by Sharon Tucker
While Bouchercon 2020 will now be virtual, with more information to come soon on their website, KRL is going to be featuring some of the planned special guest speakers, including this week Anne Perry.
“Authors do not choose a story to write, the story chooses us.” — Richard P. Denney
Some years ago, I was in the mood to read a Victorian mystery and suddenly Anne Perry’s Charlotte and Thomas Pitt were in my life with The Cater Street Hangman (1979). I soon discovered she had another series set in roughly the same era, after the Crimean War, about an amnesiac police office, William Monk, relying on his detective skills under the radar to find out who he is in The Face of a Stranger (1990). Then among other series set during a variety of Christmases or in WWI, a new series started this past fall, Death in Focus (2019) involving a young photographer in the aftermath of WWI as Hitler rose to power.
Speaking of power, Queen Victoria is an almost palpable presence in The Cater Street Hangman. Once the reader gets past the modestly covered piano legs and periodic moralistic declamations to which even the most likable characters are sometimes prone, settle into the mystery of the garrotings taking place on the street where Charlotte Ellison and her family have always lived a genteel, upper class life. Tension between characters who embrace the morays of the times and those who can’t fit in is evident as soon as we meet Charlotte whose worst sin is that she reads the newspaper against her father and grandmother’s wishes—too stimulating, no doubt—and has a frightening penchant for honest observation and forthright speech. With the discovery of the murders come the police, so imagine the outraged dignity of the Ellison elders when the police start making house calls. The detective inspector in charge of the case is Thomas Pitt. It’s through his eyes, a gamekeeper’s son brought up on an estate as the companion and fellow student of the heir presumptive, that Charlotte begins to see more clearly the hypocrisies of society she has taken for granted for the artificial impositions they are. It’s delightful and often infuriating to see their bumping into and otherwise sorting out the distinctions between classes that those of the upper class impose just because they can. That Thomas and Charlotte team up to solve these murders while fighting a mutual attraction is most entertaining. (BTW the movie version of this novel is showing on the Hallmark Channel.)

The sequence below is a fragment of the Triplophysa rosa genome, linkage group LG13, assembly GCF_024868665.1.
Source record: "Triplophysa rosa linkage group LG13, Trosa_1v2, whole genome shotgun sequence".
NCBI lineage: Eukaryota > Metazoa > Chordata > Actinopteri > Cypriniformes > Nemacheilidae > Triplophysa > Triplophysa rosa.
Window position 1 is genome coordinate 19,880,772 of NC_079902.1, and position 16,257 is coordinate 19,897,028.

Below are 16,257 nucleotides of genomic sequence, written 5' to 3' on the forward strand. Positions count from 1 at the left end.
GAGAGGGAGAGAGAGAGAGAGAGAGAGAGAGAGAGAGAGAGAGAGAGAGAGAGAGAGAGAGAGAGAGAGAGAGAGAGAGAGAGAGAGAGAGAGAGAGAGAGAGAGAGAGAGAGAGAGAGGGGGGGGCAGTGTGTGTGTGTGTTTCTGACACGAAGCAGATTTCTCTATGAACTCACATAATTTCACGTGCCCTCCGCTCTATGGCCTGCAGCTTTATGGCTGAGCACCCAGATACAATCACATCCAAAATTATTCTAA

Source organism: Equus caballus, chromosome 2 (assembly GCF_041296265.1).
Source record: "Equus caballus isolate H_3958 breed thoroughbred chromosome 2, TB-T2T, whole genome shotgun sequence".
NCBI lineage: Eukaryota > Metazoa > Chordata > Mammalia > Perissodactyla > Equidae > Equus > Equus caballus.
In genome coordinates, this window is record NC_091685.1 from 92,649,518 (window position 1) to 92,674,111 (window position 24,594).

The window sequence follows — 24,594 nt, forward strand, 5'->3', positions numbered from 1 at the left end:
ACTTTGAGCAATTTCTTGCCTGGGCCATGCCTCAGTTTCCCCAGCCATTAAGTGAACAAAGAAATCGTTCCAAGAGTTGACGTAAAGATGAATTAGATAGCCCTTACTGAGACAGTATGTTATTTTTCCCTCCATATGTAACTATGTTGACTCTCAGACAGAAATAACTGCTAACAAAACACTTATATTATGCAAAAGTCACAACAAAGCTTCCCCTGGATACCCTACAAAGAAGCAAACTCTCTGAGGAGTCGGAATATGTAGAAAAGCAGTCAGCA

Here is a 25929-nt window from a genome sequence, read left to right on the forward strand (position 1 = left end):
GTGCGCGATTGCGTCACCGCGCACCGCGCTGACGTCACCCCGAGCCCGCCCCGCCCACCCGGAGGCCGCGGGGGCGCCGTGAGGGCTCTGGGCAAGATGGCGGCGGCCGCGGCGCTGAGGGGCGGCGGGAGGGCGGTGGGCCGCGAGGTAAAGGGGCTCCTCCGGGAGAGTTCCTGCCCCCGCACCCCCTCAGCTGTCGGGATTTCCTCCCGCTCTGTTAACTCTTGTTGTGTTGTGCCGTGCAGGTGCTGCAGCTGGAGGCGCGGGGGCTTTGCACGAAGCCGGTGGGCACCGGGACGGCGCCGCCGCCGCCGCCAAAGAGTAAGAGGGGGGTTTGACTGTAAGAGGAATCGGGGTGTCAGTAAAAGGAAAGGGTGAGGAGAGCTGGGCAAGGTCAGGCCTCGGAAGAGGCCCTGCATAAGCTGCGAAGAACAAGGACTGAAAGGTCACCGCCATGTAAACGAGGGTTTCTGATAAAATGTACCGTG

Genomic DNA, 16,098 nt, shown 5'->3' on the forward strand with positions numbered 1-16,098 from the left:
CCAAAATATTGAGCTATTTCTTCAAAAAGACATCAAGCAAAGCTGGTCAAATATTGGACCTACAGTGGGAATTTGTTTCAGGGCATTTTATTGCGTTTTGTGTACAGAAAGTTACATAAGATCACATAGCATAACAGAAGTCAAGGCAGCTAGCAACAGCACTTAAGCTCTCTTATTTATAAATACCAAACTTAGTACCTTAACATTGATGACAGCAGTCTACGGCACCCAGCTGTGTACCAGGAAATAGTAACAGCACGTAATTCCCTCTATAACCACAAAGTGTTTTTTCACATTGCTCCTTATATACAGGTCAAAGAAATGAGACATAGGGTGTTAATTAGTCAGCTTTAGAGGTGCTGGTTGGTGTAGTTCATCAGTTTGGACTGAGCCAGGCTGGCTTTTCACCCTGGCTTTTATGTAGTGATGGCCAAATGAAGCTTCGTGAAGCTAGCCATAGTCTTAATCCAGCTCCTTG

In The Face of a Stranger, Detective William Monk wakes up in a hospital in London gravely injured from a nearly fatal cab accident which had killed his cabbie. Monk may be unaware of who he is but seems instinctively familiar with how to conduct a criminal investigation no matter what class distinctions clutter his path—yes, plenty of them here, too. Since his amnesia extends only to who he is and to his past, he utilizes all his cleverness to assume the identity of the man everyone knows him to be, to conceal his amnesia from everyone who knows him and to discover the identity of the murderer of a Crimean War veteran, the youngest son of a titled family, Joscelin Grey. As Monk pieces together his own past, surprisingly, he is not pleased with the kind of man he sees himself to have been, too blindly ambitious, less than kind to his subordinates and more concerned with the fabric and cut of his clothes than his fellow man. He finds he had no friends, close or otherwise. Like Thomas Pitt, he continually butts up against the bastions of the privileged in society who bitterly resent questioning into their habits and their right as gentleman or ladies to do absolutely anything they please. It makes discovering the facts of any case maddeningly difficult. What Monk does begin to see as he investigates the murder of Jocelyn Grey is that Grey was not who he was reputed to be and that horribly enough he, as that earlier Monk, has inside knowledge about the murder.